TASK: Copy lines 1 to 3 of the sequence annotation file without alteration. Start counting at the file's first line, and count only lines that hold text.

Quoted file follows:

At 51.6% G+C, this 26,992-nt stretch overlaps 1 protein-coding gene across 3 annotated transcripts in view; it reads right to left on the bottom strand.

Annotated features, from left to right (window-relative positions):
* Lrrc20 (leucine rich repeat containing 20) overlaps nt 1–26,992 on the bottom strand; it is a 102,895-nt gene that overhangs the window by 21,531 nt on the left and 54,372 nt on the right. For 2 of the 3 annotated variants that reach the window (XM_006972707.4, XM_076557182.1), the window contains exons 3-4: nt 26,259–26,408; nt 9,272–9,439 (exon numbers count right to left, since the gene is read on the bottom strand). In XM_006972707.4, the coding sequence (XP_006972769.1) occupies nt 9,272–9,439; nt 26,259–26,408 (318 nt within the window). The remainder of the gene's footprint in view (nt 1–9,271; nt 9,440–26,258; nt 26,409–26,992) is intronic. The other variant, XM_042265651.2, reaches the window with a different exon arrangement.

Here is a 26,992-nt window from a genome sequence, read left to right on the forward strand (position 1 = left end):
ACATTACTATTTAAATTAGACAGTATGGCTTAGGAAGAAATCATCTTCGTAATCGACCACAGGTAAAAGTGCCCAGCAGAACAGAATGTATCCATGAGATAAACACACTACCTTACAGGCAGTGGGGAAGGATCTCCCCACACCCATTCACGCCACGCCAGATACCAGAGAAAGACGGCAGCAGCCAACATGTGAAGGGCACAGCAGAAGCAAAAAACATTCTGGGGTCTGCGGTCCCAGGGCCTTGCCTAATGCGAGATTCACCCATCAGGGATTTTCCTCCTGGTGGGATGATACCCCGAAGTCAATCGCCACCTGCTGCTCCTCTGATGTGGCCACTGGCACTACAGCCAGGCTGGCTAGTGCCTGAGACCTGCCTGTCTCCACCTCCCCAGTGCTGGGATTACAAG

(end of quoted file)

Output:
At 51.6% G+C, this 26,992-nt stretch overlaps 1 protein-coding gene across 3 annotated transcripts in view; it reads right to left on the bottom strand.

Annotated features, from left to right (window-relative positions):
* Lrrc20 (leucine rich repeat containing 20) overlaps nt 1–26,992 on the bottom strand; it is a 102,895-nt gene that overhangs the window by 21,531 nt on the left and 54,372 nt on the right. For 2 of the 3 annotated variants that reach the window (XM_006972707.4, XM_076557182.1), the window contains exons 3-4: nt 26,259–26,408; nt 9,272–9,439 (exon numbers count right to left, since the gene is read on the bottom strand). In XM_006972707.4, the coding sequence (XP_006972769.1) occupies nt 9,272–9,439; nt 26,259–26,408 (318 nt within the window). The remainder of the gene's footprint in view (nt 1–9,271; nt 9,440–26,258; nt 26,409–26,992) is intronic. The other variant, XM_042265651.2, reaches the window with a different exon arrangement.